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The common man in the political process

Here’s The Thing - Manuel DaCosta Interview with Rudy Cuzzetto

The common man in the political process-toronto-mileniostadium
Here’s The Thing Manuel DaCosta Interview with Rudy Cuzzetto. DR/CamõesTV

The pandemic forces us to look at life and at all of those who are part of our society in a new perspective. At a time where, more than ever, we are showing our appreciation to those who every day keep contributing to the fight against the virus, it’s also important to recognize those who are often forgotten and value their crucial work. 

For that reason and acknowledging the fundamental work politicians do on a daily basis, this week, Manuel DaCosta interviewed Rudy Cuzzetto for Here’s The Thing (Camões TV). A member of the Progressive Conservative Party, currently MPP for Mississauga-Lakeshore, where has been his family home for the last four generations after immigrating from Italy.  

Cuzzetto is what we call the common man in the political process. His humble background and the fact that he lived the life of a common citizen makes him understand our everyday struggles and bring to politics a new and more grounded perspective of what a community really needs. 

Manuel DaCosta: In the last election you won against Charles Sousa, which many people thought couldn’t be possible. How did you achieve that?

Rudy Cuzzetto: From de day I got nominated, I went door to door to the community. My family grew up in Port Credit, we have been there for four generations. My father used to work at a Refinery, in Port Credit in 1953, called Texaco Refinery which will now become a development called Bright Water. I grew up right in front of that Refinery, at 23 Mississauga Road South, which under the Home Heritage Act today is still known as the Cuzzetto residence. The door that goes into the Crooked Cue, on Lakeshore, was my grandfather shoe repair in 1958 with the movie theatre The Vogue at the time. My roots are very deep in the variety. Also, my constituency office used to be a white house where it was my family doctor. As I seat in my office, I can see the church where I was baptized as well as my elementary school and my mother, being a first-generation immigrant, worked as a custodian at Riverside School which is just down the road.

MDC: Being from a family of Italian immigrants who worked very hard to build their lives from the ground up, how does your family feel about your life in politics?

RC: My family has always been involved in politics. I lost my father when I was 19, because of the refinery he died of asbestoses, but luckily my mother lived until she was 90 years old. She died from shingles, although I believe it wasn’t only that, it was the thought of not being able to go back to her own home as she wouldn’t be able to live alone. That’s one of the reasons I got into politics, I want to keep seniors in their homes for as long as possible. We have seen what is happening with long term care…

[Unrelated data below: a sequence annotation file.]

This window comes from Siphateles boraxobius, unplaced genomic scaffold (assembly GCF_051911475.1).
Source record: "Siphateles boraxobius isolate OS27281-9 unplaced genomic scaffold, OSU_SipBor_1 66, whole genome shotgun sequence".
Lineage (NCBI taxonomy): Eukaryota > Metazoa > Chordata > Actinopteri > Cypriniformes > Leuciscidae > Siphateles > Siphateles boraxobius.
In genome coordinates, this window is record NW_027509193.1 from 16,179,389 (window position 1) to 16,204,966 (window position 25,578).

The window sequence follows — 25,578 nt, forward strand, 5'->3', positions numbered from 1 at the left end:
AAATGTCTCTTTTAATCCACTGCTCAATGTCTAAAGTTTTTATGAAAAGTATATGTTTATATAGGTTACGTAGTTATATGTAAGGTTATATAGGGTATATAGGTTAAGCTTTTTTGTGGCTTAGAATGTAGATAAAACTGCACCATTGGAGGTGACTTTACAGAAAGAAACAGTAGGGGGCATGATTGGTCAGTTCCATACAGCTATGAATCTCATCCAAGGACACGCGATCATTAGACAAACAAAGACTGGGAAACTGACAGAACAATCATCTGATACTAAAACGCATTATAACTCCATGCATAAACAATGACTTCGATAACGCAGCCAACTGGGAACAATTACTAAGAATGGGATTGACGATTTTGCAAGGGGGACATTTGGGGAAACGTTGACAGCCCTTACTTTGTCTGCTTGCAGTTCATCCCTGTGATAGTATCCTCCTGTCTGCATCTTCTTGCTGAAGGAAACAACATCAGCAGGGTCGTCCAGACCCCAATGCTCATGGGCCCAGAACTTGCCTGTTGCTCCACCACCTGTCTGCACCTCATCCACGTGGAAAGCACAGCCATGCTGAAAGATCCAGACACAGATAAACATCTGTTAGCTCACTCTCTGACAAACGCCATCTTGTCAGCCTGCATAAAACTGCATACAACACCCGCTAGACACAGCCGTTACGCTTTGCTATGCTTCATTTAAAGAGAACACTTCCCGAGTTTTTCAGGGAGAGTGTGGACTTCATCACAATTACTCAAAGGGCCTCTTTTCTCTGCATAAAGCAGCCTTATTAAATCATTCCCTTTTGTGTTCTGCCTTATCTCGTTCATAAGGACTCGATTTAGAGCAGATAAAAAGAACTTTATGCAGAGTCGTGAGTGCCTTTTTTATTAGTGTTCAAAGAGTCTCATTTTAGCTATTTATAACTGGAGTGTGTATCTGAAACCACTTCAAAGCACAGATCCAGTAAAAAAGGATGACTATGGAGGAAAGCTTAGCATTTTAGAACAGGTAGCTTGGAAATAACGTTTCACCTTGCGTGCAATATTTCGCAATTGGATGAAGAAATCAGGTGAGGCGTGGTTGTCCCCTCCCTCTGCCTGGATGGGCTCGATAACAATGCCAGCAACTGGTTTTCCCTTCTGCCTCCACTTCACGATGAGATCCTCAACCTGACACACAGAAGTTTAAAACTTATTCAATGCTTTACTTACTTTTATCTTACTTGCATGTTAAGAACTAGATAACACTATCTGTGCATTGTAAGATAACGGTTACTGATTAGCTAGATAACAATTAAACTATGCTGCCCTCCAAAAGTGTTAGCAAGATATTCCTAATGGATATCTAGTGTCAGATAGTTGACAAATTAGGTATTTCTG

MDC: Traditionally, we came from a place where we keep our parents and look after them, but unfortunately the pressures of life allow that to happen less frequently. When we look at long care facilities, especially now, we really have to restructure things so our parents and families can be more at ease. 

RC: I agree and that is what we started doing. We are the first government to have a Minister of Long-Term Care. We started to restructure and get rid of the quads to reduce it down to two in a room. It takes time. In Ontario, for the last 15 years, we have only built 611 long-term care beds. In Mississauga Lakeshore alone we have an accelerated build going on at Cheriton Park with 140 beds, we want to build 15,000 beds in the first five years and then move on to 30,000. It takes time not only to build the facilities, but we have to hire Personal Support Workers. (PSWs) If we build the 15,000 beds, we will need 26,000 PSWs. Where  are we going to get them? We have to work with the federal government on immigration to bring people that want to work as PSWs. 

MDC: The Portuguese community is building their first long-term care facility with a total of 256 beds. We are excited and hoping to break ground soon. The question is: are we able to find sufficient staff to make it cultural efficient?

RC: I think we can, but it will take time to do it. We have announced four hours of care for our seniors in long-term care, but we have to hire PSW but there are not many people in the profession. We increased their wages hoping we can attract more. 

MDC: The pandemic has brought a lot of situations that need to be analyzed for the future. After the pandemic, the government has their work cut out.

RC: Yes, we do. Thank God that Peter Bethlenfalvy is our Minister of Finances and the President of Treasury Board. Peter comes from the TD Market in the US, he has worked at Manulife as well, he is a brilliant man. If he can’t bring this province back, no one will be able to. 

MDC: You are serving in 10 committees which gives you a great range of exposure and knowledge in various aspects of Government. You worked at Ford for 31 years, you came up the ranks, so you know what is like being the working man. 

RC: I know what it means to get up, be at work at 6 o’clock in the morning, in a factory for 10 to 12 hours. Working on the line, I started at as a welder, I worked every job… I know how hard it is. Going home beat, go to bed and back to work the next day. Besides, working shifts. That’s difficult on the body and also on the family. 

MDC: That gives you a great perspective on what the common man is about. A lot of career politics, that never held a job like you did, don’t really have an appreciation of what is like. You know how the rest of the world lives and you can bring that experience to Government. 

RC: That’s what I’ve been doing, trying to bring that experience back to Government. Some don’t understand what is like being in a factory, trying to make a living. 

MDC: Speaking of Ford, the transformation of the automobile industry in Ontario and electric cars. Reviving an industry that we thought being near death. Do you see this resurgence as a long-term investment?